The “crushingly painful” headaches came on in the next few days.
It’s not the first time chilli peppers have triggered serious repercussions.
While most RCVS patients do well, she added, a minority can have such severe blood vessel spasms that they die.
When the patient arrived at the hospital, physicians were not positive what had caused his symptoms. He didn’t have any slurred speech, loss of vision, neurological deficits, muscle weakness, or tingling.
Though it may have spiced up the doctors’ day, it’s something they’re unlikely to see again.
What they did show was that several arteries had narrowed – a phenomenon called vasoconstriction or vasospasm.
CT and MRI scans of the man’s brain were taken but showed nothing out of the ordinary. The man began experiencing very rare “thunderclap” headaches – that’s the medical term for a headache that escalates suddenly and staggeringly with maximum pain experienced in 60 seconds or less. She noted that most of her RCVS patients are males who use these supplements. According to tucsonnewsnow.com the new pepper, however, is even hotter.
Cayenne pepper pills and a capsaicin patch, sold in China and Turkey, have been blamed in medical reports for two nonfatal heart attacks in young men, the result of spasms in arteries.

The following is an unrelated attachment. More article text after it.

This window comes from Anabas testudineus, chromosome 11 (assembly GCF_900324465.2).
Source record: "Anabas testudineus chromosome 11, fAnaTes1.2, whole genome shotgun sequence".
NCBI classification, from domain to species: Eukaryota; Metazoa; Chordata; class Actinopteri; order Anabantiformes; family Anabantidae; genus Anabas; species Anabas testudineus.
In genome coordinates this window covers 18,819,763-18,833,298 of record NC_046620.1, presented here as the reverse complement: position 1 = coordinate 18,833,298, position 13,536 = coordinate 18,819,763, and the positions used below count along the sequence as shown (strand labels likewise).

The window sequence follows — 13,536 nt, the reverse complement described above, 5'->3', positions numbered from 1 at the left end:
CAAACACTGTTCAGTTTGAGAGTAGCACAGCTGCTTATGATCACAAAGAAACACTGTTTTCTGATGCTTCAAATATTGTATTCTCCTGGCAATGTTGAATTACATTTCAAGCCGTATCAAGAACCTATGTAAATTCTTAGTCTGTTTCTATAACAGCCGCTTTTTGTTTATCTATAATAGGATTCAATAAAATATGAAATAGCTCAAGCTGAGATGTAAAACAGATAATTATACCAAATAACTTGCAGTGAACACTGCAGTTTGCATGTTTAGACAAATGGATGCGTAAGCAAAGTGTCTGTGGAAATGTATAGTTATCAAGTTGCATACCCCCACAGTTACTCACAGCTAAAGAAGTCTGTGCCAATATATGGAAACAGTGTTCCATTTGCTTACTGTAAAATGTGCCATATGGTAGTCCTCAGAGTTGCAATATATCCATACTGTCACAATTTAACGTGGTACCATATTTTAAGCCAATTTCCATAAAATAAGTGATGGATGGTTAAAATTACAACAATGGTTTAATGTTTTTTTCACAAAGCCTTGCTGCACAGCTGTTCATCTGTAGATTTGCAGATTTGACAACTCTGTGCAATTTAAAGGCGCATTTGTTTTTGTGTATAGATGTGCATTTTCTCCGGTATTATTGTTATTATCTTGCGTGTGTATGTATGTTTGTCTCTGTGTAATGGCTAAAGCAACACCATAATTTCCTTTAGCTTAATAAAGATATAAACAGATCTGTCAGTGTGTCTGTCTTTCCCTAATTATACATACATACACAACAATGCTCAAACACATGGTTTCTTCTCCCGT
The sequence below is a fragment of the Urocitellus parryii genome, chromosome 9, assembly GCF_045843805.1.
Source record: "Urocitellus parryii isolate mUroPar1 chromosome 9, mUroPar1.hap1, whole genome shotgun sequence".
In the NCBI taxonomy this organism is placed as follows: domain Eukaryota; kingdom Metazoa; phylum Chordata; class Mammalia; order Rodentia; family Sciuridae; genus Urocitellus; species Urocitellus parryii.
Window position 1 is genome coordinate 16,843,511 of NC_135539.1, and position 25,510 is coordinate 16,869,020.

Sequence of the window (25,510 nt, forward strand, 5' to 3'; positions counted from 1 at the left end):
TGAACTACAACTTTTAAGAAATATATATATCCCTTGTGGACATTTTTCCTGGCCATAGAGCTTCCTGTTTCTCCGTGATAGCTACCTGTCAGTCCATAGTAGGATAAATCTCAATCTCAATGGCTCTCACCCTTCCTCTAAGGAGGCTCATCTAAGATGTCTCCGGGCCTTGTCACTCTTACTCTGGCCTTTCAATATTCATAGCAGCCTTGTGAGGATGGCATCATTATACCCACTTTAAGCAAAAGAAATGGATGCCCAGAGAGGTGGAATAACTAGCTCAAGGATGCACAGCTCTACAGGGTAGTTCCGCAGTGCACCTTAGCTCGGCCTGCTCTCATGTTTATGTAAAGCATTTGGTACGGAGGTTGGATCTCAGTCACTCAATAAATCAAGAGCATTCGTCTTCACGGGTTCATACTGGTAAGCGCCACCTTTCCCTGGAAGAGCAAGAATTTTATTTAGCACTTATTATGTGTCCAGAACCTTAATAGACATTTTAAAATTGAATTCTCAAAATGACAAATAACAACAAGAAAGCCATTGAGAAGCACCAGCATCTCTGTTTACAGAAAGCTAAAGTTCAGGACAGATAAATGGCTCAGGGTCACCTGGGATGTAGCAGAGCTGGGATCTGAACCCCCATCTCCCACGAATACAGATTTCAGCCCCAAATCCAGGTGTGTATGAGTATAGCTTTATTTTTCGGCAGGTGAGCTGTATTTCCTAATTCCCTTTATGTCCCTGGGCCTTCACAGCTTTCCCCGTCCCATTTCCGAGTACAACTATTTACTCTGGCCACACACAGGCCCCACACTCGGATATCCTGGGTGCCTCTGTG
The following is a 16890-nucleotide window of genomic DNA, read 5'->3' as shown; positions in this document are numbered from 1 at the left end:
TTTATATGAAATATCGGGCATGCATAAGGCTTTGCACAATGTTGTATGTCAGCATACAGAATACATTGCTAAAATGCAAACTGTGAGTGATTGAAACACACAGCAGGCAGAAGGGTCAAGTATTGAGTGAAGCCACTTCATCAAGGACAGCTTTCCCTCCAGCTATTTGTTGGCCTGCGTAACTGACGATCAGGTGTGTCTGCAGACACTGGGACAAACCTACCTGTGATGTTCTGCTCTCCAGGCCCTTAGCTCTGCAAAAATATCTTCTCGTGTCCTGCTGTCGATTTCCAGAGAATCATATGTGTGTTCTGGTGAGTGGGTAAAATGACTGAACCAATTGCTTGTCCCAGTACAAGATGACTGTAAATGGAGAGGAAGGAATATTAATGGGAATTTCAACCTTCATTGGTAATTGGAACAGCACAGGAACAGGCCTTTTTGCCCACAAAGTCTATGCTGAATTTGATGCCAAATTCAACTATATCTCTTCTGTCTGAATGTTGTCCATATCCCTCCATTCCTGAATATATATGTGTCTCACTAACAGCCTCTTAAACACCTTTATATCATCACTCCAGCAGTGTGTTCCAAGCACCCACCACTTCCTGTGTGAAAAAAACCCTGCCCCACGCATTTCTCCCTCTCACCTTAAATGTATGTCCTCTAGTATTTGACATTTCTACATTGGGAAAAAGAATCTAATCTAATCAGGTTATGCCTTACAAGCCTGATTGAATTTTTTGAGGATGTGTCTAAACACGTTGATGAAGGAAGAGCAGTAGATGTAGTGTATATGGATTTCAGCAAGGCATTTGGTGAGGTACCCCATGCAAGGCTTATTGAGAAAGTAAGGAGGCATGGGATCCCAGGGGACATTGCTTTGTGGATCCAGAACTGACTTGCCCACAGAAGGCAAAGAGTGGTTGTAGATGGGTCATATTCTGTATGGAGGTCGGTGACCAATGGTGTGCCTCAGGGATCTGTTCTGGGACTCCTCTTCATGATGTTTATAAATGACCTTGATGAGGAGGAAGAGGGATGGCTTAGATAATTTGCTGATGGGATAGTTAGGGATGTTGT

Generally speaking, eating peppers doesn’t actually damage your brain (just your breath).
“This is the first time that pepper has been related to RCVS”, Gunasekaran said.
It rates at an average of 1,641,183 Scoville Heat Units (SHU), according to tests conducted by Winthrop University in SC in 2017. The Jalapeño pepper, for example, is positioned around 2,000.
Reapers have held the Guinness World Record for the world’s hottest chilli pepper since 2013. Capsaicin is known to influence the sympathetic nervous system.
The journal said that there is no particular treatment for the thunderclap headaches. But as the acronym includes the word “reversible”, the story has a happy ending: His symptoms cleared up by themselves, and his arteries were back to normal in about five weeks, though he’s still tragically unable to taste gum.
Dr Gunasekaran, one of the report’s authors, said: “We would recommend the general public be cautious when eating chilli peppers and to seek medical attention straight away if you develop symptoms like this”.
But if you get one, you’ll know about it.